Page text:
Current research sheds light on how adjunctive psychotherapy has been and can continue to be a supportive agent in prolonging the healing effects of ketamine treating AUD [8]. A recent study poses questions for future researchers to consider. An example is the following [9]: 

What is an optimal dosing schedule? What impact do comorbidities and the severity of AUD have on clinical outcomes post-ketamine administration? 

Although these are just a few questions, they point to what can potentially be addressed in the future to continue filling the gap in research on ketamine-assisted psychotherapy treating AUD.

In light of ketamine’s success, the Ketamine for Reduction of Alcohol Relapse (KARE) trial started in 2023 in the U.K. This phase III trial continues the research done by the University of Exeter mentioned earlier. £ 2.4 million will fund the largest trial of ketamine-assisted therapy for alcohol use disorder. And additional funds will come from, guess who? Awakn Life Sciences. 

Limitations

Researchers have identified promising findings and strengths regarding the efficacy of using KAP as a treatment agent for AUD. Even so, they should also consider many limitations. Future research should consider a variety of variables to strengthen not only the efficacy of treatment but the generalizability of results as well. Researchers identified common limitations across studies. Limitations include but are not limited to sample size [11; 6; 8], participant involvement (e.g., dropping out [10], inclusion criteria [8]), exclusion criteria (e.g., use of SSRIs [6; 5]), and (as a result) generalizability of research implications.

Challenges and Suggestions for Future Research

Participants reported ketamine having positive effects on their mood following treatment [11]. Despite this, the effects lessened within approximately one week of the treatment. Participants also shared that their attitudes towards alcohol changed. Additionally, they shared that it was unclear whether or not this change was due to the ketamine treatment itself, education, or a combination of the two. These findings indicate potential suggestions for future research. For example, future research can consider having one group receive education about ketamine as a treatment for AUD and receive the ketamine treatment. In contrast, the other group receives only the ketamine treatment and no additional education. 

Previous research suggests that future studies should consider evaluating “biomarkers that indicate clinical efficacy and abuse potential of the drug” [12]. Another potential suggestion for future research is to consider using consistent measures geared towards psychedelic experiences across studies using ketamine-assisted psychotherapy. For example, Grabski [6] shared that they did not use the Mystical Experience Questionnaire or the Clinician-Administered Dissociative States Scale. These scales could have been useful measures to include in their study. Grabski [6] emphasizes the importance of using an active placebo, and Terasaki [5] highlights how no blinding can potentially lead to strong expectancy effects in participants.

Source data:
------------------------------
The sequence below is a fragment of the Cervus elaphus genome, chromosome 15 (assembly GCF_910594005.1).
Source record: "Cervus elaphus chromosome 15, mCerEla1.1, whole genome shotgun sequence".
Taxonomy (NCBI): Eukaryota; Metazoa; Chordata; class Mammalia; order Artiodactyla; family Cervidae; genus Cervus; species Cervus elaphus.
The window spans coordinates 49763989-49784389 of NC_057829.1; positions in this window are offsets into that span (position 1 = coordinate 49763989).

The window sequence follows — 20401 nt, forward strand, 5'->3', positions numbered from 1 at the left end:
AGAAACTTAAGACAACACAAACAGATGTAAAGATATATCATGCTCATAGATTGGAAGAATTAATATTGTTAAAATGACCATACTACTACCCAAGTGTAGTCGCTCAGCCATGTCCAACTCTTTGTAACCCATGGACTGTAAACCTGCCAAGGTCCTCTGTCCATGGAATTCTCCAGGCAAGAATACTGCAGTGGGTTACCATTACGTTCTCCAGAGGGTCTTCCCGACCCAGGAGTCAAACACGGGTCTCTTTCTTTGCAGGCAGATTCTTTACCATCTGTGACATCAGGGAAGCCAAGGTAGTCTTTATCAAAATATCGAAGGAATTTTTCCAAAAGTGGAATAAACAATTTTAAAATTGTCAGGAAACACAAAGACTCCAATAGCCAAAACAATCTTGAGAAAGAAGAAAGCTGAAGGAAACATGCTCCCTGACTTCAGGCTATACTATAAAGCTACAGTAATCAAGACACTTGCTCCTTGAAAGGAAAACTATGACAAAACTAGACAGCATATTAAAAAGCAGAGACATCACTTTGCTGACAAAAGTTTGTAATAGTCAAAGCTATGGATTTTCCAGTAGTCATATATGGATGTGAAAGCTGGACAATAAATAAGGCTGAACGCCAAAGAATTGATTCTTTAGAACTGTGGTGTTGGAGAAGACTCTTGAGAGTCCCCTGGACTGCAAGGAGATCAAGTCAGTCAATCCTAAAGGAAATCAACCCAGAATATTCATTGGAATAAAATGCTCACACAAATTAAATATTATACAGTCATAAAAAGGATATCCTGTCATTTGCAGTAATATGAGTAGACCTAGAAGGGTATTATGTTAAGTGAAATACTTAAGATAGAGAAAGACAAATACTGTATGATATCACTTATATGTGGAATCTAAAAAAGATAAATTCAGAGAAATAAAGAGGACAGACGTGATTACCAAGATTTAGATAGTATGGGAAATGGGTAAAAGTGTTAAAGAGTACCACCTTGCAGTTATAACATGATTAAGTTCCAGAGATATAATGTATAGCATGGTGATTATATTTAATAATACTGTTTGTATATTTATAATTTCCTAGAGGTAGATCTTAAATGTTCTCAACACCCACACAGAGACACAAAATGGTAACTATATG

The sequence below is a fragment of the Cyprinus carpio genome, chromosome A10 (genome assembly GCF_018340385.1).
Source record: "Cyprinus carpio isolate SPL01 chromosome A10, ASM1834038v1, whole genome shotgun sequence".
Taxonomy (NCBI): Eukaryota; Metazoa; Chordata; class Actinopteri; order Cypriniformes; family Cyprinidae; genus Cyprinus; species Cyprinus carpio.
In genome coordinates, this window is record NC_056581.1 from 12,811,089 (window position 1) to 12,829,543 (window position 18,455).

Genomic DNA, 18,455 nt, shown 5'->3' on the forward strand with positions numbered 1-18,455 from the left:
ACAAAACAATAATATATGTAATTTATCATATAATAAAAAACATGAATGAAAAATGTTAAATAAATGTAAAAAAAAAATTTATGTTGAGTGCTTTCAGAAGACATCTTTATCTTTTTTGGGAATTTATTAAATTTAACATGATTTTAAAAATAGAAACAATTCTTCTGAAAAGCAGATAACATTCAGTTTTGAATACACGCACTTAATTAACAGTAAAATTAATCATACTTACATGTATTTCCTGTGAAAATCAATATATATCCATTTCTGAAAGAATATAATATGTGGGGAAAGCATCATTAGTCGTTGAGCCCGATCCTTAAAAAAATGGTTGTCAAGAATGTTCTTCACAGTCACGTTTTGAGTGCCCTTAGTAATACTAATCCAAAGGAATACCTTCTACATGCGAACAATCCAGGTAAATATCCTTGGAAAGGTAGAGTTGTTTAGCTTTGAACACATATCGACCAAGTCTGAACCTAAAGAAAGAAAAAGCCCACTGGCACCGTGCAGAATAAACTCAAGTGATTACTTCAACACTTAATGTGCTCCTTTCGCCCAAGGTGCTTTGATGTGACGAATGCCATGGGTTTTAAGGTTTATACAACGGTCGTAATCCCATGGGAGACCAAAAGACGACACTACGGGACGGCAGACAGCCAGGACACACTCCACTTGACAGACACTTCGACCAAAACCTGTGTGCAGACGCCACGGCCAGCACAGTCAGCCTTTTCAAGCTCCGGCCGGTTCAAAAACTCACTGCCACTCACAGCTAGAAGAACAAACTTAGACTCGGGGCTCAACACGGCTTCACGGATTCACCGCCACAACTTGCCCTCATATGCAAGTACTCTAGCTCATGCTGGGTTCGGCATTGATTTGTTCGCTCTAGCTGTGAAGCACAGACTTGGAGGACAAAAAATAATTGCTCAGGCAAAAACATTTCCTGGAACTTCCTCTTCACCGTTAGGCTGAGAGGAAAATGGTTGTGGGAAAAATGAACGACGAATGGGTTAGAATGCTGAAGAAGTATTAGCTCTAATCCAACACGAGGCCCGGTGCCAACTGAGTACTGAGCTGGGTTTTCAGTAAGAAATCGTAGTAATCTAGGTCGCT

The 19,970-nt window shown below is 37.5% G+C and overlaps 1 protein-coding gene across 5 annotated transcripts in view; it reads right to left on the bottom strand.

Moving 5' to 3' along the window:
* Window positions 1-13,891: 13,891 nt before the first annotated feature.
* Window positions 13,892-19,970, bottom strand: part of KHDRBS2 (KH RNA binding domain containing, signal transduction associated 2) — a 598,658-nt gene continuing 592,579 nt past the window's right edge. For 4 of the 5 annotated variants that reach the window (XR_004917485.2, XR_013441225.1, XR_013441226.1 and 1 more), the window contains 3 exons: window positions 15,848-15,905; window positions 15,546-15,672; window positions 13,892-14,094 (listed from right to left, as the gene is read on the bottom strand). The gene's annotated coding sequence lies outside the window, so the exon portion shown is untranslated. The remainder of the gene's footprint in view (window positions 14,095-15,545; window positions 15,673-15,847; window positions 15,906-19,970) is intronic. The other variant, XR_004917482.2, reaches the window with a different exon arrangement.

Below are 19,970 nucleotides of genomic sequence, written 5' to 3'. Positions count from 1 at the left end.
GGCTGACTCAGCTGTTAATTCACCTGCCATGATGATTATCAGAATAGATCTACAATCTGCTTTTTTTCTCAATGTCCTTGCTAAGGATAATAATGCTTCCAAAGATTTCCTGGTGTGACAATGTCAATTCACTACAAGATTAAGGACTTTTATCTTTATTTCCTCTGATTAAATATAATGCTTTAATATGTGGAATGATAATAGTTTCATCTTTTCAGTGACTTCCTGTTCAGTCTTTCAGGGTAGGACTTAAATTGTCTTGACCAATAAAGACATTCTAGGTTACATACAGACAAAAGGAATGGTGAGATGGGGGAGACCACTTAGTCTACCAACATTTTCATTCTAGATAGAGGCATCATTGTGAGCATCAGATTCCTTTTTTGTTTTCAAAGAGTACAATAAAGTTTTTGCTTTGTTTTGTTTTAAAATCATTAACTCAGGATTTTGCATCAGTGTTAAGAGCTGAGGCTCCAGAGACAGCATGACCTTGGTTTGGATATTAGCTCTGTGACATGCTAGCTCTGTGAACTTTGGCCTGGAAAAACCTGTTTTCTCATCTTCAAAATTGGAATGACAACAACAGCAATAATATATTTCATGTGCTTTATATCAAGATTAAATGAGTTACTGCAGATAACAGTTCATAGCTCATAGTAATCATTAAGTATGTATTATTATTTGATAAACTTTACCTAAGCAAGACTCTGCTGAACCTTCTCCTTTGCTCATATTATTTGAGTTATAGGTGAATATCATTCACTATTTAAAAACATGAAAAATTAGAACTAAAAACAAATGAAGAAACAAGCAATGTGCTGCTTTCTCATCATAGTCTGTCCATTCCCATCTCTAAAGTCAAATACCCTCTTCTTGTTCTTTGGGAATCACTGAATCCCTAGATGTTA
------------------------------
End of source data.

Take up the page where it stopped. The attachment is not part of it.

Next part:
Considering the present information, it is apparent that there are many limitations to consider when investigating current and previous research using ketamine-assisted psychotherapy as a therapeutic agent in treating AUD. However, these findings can guide future research in hopes of improving the efficacy of ketamine as a healing agent. Not only this, it could also strengthen the generalizability and impact of future research. By identifying limitations in research, we can pave the way for a hopeful future where researchers can work together to fill research gaps.

How Do I Know if Ketamine Therapy for Alcohol Use Disorder is Right for Me?

Unlike MDMA-assisted therapy, clinics readily offer ketamine therapy, and it is available through mail-order prescriptions. Although, extreme caution should be exercised for home use. If you think ketamine might be a treatment option for you, always consult your primary care doctor and therapist first. You may have medical contraindications that prohibit you from using ketamine. If this is the case, there are alternative treatment options. 

References

Battlefield Magic for Medics and Surgeons in Vietnam

1. Abdollahpour, A., Saffarieh, E., & Zoroufchi, B. H. (2020). A review on the recent application of ketamine in management of anesthesia, pain, and health care. Journal of Family Medicine and Primary Care, 9(3), 1317. https://doi.org/10.1016/j.rmed.2021.106667